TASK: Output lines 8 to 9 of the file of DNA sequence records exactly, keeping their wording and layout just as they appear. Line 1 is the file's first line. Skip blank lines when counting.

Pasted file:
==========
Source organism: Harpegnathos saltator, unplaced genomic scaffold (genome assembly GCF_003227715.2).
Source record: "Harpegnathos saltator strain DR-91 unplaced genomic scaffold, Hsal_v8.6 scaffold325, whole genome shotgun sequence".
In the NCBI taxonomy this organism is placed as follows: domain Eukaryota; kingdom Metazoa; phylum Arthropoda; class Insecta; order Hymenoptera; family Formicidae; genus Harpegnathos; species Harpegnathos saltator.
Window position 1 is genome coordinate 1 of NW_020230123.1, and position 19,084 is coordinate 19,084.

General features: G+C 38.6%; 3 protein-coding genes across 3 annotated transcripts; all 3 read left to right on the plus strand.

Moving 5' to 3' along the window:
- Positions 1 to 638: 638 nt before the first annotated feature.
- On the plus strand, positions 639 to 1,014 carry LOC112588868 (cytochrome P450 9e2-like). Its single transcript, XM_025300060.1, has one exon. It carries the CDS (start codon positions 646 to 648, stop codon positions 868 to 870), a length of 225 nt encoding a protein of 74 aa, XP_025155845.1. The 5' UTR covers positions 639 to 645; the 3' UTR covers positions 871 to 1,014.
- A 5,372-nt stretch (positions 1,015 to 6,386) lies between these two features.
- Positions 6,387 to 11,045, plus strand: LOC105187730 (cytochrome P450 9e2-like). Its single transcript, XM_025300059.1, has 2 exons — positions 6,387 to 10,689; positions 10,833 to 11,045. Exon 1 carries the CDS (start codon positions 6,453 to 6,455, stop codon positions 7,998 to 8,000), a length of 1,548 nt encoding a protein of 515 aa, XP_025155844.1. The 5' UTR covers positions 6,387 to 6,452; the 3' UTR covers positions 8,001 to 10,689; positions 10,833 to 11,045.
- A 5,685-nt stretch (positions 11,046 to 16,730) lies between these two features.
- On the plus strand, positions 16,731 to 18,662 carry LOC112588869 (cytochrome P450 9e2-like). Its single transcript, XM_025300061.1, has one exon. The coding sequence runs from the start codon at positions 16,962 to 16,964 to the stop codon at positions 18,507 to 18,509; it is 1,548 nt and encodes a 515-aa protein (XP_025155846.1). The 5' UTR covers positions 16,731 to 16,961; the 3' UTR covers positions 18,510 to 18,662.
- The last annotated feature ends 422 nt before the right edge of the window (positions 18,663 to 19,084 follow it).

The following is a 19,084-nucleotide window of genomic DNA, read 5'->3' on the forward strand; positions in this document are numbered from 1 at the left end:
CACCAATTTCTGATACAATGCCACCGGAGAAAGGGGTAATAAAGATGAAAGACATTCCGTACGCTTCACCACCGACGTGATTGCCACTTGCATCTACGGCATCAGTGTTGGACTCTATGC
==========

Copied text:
- On the plus strand, positions 639 to 1,014 carry LOC112588868 (cytochrome P450 9e2-like). Its single transcript, XM_025300060.1, has one exon. It carries the CDS (start codon positions 646 to 648, stop codon positions 868 to 870), a length of 225 nt encoding a protein of 74 aa, XP_025155845.1. The 5' UTR covers positions 639 to 645; the 3' UTR covers positions 871 to 1,014.
- A 5,372-nt stretch (positions 1,015 to 6,386) lies between these two features.